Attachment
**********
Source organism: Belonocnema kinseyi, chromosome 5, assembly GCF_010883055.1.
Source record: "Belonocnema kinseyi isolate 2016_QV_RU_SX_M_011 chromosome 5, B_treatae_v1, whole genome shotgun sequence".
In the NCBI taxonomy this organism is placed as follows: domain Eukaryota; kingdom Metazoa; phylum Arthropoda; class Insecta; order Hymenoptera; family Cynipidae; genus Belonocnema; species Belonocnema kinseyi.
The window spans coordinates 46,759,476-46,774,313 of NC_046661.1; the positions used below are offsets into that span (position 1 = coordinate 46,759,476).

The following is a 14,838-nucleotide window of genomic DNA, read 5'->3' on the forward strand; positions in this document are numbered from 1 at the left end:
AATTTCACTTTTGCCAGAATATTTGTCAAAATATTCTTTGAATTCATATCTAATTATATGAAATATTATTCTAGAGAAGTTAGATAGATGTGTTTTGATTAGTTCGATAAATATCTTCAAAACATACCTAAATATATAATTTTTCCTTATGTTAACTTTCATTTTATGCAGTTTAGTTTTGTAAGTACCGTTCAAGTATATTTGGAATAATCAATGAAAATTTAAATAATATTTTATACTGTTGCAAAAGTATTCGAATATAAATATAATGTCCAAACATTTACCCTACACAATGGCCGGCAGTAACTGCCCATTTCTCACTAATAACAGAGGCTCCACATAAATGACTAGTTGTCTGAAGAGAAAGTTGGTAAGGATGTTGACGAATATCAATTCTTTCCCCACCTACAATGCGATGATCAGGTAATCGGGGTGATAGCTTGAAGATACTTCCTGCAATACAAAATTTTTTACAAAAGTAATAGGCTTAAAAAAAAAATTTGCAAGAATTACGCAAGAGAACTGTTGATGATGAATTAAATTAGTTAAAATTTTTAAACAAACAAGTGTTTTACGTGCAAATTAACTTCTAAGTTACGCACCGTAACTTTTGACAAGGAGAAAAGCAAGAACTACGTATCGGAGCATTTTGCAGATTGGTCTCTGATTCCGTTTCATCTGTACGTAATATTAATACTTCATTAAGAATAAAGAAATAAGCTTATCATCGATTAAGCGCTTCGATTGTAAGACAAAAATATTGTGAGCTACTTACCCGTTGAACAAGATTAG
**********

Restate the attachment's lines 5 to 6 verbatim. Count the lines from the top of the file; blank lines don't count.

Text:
The following is a 14,838-nucleotide window of genomic DNA, read 5'->3' on the forward strand; positions in this document are numbered from 1 at the left end:
AATTTCACTTTTGCCAGAATATTTGTCAAAATATTCTTTGAATTCATATCTAATTATATGAAATATTATTCTAGAGAAGTTAGATAGATGTGTTTTGATTAGTTCGATAAATATCTTCAAAACATACCTAAATATATAATTTTTCCTTATGTTAACTTTCATTTTATGCAGTTTAGTTTTGTAAGTACCGTTCAAGTATATTTGGAATAATCAATGAAAATTTAAATAATATTTTATACTGTTGCAAAAGTATTCGAATATAAATATAATGTCCAAACATTTACCCTACACAATGGCCGGCAGTAACTGCCCATTTCTCACTAATAACAGAGGCTCCACATAAATGACTAGTTGTCTGAAGAGAAAGTTGGTAAGGATGTTGACGAATATCAATTCTTTCCCCACCTACAATGCGATGATCAGGTAATCGGGGTGATAGCTTGAAGATACTTCCTGCAATACAAAATTTTTTACAAAAGTAATAGGCTTAAAAAAAAAATTTGCAAGAATTACGCAAGAGAACTGTTGATGATGAATTAAATTAGTTAAAATTTTTAAACAAACAAGTGTTTTACGTGCAAATTAACTTCTAAGTTACGCACCGTAACTTTTGACAAGGAGAAAAGCAAGAACTACGTATCGGAGCATTTTGCAGATTGGTCTCTGATTCCGTTTCATCTGTACGTAATATTAATACTTCATTAAGAATAAAGAAATAAGCTTATCATCGATTAAGCGCTTCGATTGTAAGACAAAAATATTGTGAGCTACTTACCCGTTGAACAAGATTAG